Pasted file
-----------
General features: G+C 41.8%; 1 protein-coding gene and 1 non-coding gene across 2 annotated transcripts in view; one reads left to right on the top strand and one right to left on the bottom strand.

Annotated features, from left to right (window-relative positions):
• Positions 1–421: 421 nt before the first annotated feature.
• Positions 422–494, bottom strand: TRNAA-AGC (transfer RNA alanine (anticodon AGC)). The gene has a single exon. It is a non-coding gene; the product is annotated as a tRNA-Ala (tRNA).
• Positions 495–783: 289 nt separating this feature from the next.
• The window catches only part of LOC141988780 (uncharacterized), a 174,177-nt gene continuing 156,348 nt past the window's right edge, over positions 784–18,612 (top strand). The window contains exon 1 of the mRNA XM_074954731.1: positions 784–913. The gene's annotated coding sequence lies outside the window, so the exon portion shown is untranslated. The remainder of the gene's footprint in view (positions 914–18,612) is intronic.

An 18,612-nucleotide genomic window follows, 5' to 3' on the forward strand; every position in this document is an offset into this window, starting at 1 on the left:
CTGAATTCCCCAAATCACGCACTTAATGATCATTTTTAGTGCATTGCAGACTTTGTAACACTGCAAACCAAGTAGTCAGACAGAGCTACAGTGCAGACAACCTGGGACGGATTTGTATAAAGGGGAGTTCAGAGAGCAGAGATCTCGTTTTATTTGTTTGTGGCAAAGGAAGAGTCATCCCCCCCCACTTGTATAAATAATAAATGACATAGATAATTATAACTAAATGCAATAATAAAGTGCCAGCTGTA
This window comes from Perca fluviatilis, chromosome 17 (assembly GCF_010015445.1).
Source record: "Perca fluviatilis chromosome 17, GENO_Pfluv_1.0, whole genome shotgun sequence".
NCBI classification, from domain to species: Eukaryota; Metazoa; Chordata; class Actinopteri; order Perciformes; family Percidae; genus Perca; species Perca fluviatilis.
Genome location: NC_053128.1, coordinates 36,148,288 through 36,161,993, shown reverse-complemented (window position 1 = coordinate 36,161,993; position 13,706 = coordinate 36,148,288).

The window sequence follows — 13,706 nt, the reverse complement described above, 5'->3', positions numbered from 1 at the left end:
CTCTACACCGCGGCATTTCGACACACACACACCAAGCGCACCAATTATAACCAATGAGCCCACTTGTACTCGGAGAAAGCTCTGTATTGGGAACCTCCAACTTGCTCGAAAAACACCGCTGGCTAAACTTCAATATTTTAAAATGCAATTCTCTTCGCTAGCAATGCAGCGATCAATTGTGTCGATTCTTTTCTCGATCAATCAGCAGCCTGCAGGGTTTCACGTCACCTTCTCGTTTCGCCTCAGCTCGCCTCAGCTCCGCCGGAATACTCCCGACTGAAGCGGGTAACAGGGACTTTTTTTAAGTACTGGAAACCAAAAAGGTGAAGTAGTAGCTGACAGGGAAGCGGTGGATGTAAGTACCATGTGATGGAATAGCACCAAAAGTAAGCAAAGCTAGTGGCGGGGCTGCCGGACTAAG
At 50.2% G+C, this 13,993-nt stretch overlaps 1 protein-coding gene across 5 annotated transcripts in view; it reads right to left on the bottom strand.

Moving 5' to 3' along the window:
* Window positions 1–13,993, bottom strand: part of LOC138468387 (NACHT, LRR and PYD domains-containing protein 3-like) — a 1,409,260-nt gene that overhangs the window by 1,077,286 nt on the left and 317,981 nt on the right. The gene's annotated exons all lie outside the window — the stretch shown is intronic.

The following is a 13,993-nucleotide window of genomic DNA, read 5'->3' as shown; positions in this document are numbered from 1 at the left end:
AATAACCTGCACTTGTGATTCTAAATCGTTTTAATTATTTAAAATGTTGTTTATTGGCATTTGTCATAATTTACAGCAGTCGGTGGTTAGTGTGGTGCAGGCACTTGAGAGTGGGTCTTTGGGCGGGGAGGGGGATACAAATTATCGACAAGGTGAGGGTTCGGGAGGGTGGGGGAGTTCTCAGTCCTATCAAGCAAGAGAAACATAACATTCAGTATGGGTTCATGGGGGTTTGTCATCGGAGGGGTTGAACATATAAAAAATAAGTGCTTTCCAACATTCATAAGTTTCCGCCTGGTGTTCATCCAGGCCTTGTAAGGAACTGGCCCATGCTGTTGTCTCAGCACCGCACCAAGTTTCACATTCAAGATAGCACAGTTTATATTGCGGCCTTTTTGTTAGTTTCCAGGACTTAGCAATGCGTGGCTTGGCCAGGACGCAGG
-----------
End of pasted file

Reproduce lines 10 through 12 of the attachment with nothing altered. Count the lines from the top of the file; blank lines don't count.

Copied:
Source record: "Perca fluviatilis chromosome 17, GENO_Pfluv_1.0, whole genome shotgun sequence".
NCBI classification, from domain to species: Eukaryota; Metazoa; Chordata; class Actinopteri; order Perciformes; family Percidae; genus Perca; species Perca fluviatilis.
Genome location: NC_053128.1, coordinates 36,148,288 through 36,161,993, shown reverse-complemented (window position 1 = coordinate 36,161,993; position 13,706 = coordinate 36,148,288).